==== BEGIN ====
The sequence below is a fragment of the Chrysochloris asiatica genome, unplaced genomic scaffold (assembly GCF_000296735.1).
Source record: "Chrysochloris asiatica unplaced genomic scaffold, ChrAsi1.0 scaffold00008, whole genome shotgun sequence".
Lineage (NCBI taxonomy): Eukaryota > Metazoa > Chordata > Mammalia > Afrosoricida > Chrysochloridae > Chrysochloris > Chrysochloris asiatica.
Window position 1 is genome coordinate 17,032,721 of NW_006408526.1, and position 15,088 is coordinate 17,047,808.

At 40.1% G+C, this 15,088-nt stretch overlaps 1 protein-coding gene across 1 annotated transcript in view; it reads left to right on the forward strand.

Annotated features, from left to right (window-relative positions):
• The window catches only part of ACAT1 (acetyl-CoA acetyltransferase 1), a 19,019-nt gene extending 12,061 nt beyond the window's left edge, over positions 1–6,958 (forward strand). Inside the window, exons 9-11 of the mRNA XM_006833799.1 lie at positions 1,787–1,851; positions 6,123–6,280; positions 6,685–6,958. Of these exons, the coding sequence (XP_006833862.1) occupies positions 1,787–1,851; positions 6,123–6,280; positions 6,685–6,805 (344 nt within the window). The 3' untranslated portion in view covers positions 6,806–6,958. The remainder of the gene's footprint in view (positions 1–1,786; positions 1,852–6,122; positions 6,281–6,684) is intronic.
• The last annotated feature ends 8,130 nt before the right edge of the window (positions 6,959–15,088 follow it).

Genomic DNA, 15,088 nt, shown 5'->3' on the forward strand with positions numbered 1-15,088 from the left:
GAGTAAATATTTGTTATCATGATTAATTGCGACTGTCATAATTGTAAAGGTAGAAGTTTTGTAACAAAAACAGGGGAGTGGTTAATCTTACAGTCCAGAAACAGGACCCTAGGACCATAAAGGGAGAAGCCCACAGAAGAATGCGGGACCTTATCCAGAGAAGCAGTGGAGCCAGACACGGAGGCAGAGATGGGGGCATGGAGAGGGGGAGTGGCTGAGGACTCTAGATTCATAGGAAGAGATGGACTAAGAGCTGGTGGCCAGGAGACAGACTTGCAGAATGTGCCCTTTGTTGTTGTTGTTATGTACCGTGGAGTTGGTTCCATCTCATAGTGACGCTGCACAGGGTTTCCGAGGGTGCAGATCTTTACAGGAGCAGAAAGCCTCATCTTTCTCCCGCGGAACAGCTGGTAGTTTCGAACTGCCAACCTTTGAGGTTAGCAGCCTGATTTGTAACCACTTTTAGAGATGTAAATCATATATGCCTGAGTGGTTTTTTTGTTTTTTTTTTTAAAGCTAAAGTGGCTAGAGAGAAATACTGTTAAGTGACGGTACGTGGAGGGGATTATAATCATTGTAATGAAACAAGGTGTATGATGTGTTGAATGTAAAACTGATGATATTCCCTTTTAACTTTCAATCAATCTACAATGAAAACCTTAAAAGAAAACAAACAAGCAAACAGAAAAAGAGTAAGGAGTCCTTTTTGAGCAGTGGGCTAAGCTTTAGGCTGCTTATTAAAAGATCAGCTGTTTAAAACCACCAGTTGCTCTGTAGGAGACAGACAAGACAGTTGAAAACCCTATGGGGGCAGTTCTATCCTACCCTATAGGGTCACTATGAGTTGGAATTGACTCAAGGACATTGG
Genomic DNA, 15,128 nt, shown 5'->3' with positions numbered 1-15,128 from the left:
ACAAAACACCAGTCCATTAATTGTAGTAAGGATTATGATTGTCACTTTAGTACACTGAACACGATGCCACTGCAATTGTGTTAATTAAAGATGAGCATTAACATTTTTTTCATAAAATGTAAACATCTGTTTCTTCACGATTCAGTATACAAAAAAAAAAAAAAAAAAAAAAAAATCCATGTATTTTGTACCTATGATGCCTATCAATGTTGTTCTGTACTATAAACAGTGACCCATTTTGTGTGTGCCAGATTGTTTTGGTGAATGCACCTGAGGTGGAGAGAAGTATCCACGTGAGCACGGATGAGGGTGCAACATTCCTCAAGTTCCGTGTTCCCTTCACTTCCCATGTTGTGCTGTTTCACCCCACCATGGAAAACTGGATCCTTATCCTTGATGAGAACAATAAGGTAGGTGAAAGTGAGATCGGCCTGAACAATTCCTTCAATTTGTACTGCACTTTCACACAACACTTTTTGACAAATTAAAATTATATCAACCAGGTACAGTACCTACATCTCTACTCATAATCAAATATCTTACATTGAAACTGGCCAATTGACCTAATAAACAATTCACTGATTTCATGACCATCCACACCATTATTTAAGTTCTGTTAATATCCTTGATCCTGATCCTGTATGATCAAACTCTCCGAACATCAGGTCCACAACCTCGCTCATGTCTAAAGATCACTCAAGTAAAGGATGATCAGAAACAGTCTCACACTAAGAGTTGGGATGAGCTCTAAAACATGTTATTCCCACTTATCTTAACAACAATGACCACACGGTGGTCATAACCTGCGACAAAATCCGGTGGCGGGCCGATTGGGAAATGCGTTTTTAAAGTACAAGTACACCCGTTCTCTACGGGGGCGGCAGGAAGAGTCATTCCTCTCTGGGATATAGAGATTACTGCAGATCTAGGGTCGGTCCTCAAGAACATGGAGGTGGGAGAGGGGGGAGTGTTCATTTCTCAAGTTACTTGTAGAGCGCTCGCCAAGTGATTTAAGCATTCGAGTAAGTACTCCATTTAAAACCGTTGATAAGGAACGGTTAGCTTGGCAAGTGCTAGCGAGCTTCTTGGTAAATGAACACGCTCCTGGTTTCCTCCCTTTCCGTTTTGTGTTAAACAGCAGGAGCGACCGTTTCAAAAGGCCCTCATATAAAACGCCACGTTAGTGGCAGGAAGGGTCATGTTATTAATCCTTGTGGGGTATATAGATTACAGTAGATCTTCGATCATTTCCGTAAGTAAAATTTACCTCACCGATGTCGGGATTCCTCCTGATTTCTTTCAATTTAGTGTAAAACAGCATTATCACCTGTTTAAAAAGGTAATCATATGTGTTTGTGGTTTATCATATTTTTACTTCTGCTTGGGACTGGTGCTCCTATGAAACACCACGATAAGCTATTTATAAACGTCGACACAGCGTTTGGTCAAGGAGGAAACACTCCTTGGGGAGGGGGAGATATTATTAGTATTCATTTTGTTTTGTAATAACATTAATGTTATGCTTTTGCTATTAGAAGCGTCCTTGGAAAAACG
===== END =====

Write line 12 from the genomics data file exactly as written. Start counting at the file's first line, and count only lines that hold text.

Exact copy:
ACAAAACACCAGTCCATTAATTGTAGTAAGGATTATGATTGTCACTTTAGTACACTGAACACGATGCCACTGCAATTGTGTTAATTAAAGATGAGCATTAACATTTTTTTCATAAAATGTAAACATCTGTTTCTTCACGATTCAGTATACAAAAAAAAAAAAAAAAAAAAAAAAATCCATGTATTTTGTACCTATGATGCCTATCAATGTTGTTCTGTACTATAAACAGTGACCCATTTTGTGTGTGCCAGATTGTTTTGGTGAATGCACCTGAGGTGGAGAGAAGTATCCACGTGAGCACGGATGAGGGTGCAACATTCCTCAAGTTCCGTGTTCCCTTCACTTCCCATGTTGTGCTGTTTCACCCCACCATGGAAAACTGGATCCTTATCCTTGATGAGAACAATAAGGTAGGTGAAAGTGAGATCGGCCTGAACAATTCCTTCAATTTGTACTGCACTTTCACACAACACTTTTTGACAAATTAAAATTATATCAACCAGGTACAGTACCTACATCTCTACTCATAATCAAATATCTTACATTGAAACTGGCCAATTGACCTAATAAACAATTCACTGATTTCATGACCATCCACACCATTATTTAAGTTCTGTTAATATCCTTGATCCTGATCCTGTATGATCAAACTCTCCGAACATCAGGTCCACAACCTCGCTCATGTCTAAAGATCACTCAAGTAAAGGATGATCAGAAACAGTCTCACACTAAGAGTTGGGATGAGCTCTAAAACATGTTATTCCCACTTATCTTAACAACAATGACCACACGGTGGTCATAACCTGCGACAAAATCCGGTGGCGGGCCGATTGGGAAATGCGTTTTTAAAGTACAAGTACACCCGTTCTCTACGGGGGCGGCAGGAAGAGTCATTCCTCTCTGGGATATAGAGATTACTGCAGATCTAGGGTCGGTCCTCAAGAACATGGAGGTGGGAGAGGGGGGAGTGTTCATTTCTCAAGTTACTTGTAGAGCGCTCGCCAAGTGATTTAAGCATTCGAGTAAGTACTCCATTTAAAACCGTTGATAAGGAACGGTTAGCTTGGCAAGTGCTAGCGAGCTTCTTGGTAAATGAACACGCTCCTGGTTTCCTCCCTTTCCGTTTTGTGTTAAACAGCAGGAGCGACCGTTTCAAAAGGCCCTCATATAAAACGCCACGTTAGTGGCAGGAAGGGTCATGTTATTAATCCTTGTGGGGTATATAGATTACAGTAGATCTTCGATCATTTCCGTAAGTAAAATTTACCTCACCGATGTCGGGATTCCTCCTGATTTCTTTCAATTTAGTGTAAAACAGCATTATCACCTGTTTAAAAAGGTAATCATATGTGTTTGTGGTTTATCATATTTTTACTTCTGCTTGGGACTGGTGCTCCTATGAAACACCACGATAAGCTATTTATAAACGTCGACACAGCGTTTGGTCAAGGAGGAAACACTCCTTGGGGAGGGGGAGATATTATTAGTATTCATTTTGTTTTGTAATAACATTAATGTTATGCTTTTGCTATTAGAAGCGTCCTTGGAAAAACG